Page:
A few weeks ago, I was picking up some things in Safeway. The checkout lady asked how I was, and I replied perfunctorily, “Fine, thank you, how are you.” She shared that her ribs were killing her as she had fallen off a stepping stool while trying to get something down from a shelf over the weekend. I said I was sorry, and commiserated with her while she scanned my items.

Last week I happened to get in to her line at Safeway. Once again she said, “Hello, how are you?”
How are you?” I replied. How are your ribs? Did the soreness go away? She seemed genuinely pleased that I had remembered, and we had a nice chat.
It occurred to me that before retirement, I really didn’t have the time to engage grocery clerks in a conversation. My mind was elsewhere; on all the things I had to do; trying to sort through how I was going to get them all done. My eyes were averted- Just get the items scanned and totaled, swipe the card; bag them up; and I was off. Efficiency of time was of utmost importance.

Now spending time becomes the focus. I have it to spend – how am I going to spend it wisely and well? The choice is mine!
Other ways in which time has changed for me are when I am walking along the streets of San Francisco. Before, invariably, I had a destination: head down, feet moving in the correct direction. Now, often I am ambling…just out because walking is good for me and it’s a nice day. My head is up; my mind is not preoccupied; so I see new things and notice activity, and make eye contact with people and exchange smiles. The world seems much more humane.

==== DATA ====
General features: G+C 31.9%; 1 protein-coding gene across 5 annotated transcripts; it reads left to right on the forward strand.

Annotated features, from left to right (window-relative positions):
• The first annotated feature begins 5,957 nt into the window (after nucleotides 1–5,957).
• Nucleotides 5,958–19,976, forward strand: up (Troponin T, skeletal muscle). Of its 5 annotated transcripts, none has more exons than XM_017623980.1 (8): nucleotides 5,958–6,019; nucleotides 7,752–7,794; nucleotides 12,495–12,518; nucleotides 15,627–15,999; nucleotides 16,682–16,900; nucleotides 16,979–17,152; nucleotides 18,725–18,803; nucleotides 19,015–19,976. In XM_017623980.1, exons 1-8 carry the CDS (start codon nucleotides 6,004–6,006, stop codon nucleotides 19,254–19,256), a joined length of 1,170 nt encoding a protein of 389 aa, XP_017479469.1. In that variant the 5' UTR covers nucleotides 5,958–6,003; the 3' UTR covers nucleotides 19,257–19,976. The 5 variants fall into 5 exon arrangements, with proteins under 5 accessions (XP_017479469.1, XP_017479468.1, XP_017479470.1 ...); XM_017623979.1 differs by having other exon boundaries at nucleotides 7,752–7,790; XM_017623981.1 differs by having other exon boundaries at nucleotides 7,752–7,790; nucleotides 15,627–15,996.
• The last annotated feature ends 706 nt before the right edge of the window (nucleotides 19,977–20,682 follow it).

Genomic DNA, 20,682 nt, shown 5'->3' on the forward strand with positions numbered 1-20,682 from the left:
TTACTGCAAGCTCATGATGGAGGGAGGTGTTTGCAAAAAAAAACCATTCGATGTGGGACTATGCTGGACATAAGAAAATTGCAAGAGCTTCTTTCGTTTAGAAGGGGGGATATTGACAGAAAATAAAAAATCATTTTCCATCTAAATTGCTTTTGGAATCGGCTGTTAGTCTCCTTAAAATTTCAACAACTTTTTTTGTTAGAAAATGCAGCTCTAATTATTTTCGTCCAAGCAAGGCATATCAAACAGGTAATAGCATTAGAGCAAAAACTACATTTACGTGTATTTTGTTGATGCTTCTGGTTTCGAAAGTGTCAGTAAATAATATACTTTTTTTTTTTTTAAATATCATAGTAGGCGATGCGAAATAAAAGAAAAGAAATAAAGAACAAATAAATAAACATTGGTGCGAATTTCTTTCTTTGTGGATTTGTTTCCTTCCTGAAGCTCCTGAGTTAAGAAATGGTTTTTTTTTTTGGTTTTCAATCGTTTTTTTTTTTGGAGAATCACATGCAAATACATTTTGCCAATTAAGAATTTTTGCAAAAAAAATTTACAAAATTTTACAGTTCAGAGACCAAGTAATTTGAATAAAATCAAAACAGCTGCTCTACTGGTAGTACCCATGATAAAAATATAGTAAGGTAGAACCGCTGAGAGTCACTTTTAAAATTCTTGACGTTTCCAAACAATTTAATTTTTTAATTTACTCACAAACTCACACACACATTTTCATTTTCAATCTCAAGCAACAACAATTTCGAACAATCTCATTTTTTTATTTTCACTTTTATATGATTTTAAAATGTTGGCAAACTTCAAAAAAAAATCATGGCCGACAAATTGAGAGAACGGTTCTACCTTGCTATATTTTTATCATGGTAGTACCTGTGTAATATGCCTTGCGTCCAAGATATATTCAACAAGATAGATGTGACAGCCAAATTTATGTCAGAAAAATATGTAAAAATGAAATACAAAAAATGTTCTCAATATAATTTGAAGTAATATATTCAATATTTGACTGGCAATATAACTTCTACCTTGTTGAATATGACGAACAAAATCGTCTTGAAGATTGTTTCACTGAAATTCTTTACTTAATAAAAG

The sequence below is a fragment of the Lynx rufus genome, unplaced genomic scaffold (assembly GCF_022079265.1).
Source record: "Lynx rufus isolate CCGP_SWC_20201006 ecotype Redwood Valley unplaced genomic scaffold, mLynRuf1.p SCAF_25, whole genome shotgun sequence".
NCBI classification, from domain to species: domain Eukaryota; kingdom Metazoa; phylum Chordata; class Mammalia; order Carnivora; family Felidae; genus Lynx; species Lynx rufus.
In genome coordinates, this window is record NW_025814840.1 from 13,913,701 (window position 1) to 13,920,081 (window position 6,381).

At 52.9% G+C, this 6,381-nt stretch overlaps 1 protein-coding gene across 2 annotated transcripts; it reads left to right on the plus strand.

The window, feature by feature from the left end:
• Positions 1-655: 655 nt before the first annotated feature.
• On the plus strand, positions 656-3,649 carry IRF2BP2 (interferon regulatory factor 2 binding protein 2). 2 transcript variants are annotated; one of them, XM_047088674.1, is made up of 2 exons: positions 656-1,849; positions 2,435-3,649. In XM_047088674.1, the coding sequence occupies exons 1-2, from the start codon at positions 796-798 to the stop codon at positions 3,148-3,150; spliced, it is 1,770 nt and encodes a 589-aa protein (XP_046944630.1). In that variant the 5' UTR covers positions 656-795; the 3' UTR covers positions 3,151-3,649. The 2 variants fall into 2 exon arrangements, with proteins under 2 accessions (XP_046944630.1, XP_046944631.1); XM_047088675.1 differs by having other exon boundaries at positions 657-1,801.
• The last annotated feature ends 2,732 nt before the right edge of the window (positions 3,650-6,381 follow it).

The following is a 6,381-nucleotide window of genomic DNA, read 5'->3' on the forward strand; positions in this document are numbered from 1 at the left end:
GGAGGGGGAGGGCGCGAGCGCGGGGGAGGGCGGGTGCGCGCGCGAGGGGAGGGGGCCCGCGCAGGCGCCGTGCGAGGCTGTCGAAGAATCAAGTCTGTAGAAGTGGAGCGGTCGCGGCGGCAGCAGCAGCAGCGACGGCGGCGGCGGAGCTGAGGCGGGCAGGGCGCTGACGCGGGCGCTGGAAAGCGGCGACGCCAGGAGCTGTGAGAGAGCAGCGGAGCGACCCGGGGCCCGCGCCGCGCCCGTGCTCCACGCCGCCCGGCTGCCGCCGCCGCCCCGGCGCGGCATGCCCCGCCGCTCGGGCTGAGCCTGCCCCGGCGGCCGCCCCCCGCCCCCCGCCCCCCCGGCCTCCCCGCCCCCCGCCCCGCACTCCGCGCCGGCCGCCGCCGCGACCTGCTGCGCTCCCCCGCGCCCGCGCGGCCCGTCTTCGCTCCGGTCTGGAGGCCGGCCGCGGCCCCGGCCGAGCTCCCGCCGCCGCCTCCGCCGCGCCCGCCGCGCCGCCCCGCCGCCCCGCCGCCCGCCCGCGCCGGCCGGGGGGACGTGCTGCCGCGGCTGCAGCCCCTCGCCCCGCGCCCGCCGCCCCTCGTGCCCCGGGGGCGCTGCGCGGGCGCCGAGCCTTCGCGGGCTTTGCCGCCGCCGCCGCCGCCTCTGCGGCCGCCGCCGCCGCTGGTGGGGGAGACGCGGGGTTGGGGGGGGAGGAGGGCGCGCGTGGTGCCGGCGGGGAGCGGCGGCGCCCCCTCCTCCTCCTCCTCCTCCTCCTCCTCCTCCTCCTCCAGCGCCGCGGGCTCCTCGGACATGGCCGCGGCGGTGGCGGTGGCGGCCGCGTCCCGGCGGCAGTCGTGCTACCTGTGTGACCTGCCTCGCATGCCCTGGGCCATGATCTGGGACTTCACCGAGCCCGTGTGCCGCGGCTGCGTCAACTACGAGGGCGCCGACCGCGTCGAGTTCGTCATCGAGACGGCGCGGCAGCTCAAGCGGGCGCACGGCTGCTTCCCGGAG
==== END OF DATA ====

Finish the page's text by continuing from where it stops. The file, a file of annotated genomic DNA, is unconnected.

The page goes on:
Humane – Humanity - I have just finished reading Dave Egger’s newest book, What’s the What? about a young boy, Valentino, forced from his village in the Sudan, experiencing things at seven years old that would seem impossible for most of us to conceive of, living in refugee camps in Nigeria and Kenya for most of his youth, coming to America and fighting for a chance to get educated. Valentino’s story embodies the extremes of hell and heaven that human beings are capable of. Valentino has every right to be cynical, full of hatred, and completely disheartened by the inhumanity he has seen. Instead, he has a smile that lights up a room; he is articulate, positive, and has taken it upon himself to make sure the story of the Lost Boys of Sudan is heard. His story is compelling, but at first I felt removed and disconnected. I live a charmed life in San Francisco. Africa – The Sudan- are so far away. At my age, I do not plan to go to Africa and volunteer. But Egger’s book took hold of me in a different way. As I sit here at a cafĂ© watching people go by, I look at them and ask, “What is your story?” I don’t mean to belittle the horrendous experiences Valentino was forced to endure; certainly all of us in San Francisco are better off. Yet we all have stories of struggle and loss and triumph and disappointment and laughter and hurt and isolation. Hillary Clinton said, “It takes a Village,” but those villagers need TIME if they are going to be able to notice others. Perhaps the conclusion I must make is that compassion and humanity towards others will never be achieved unless we take the time to recognize the common struggle in each of us; unless we take the time to listen to each other's stories; until we take the time...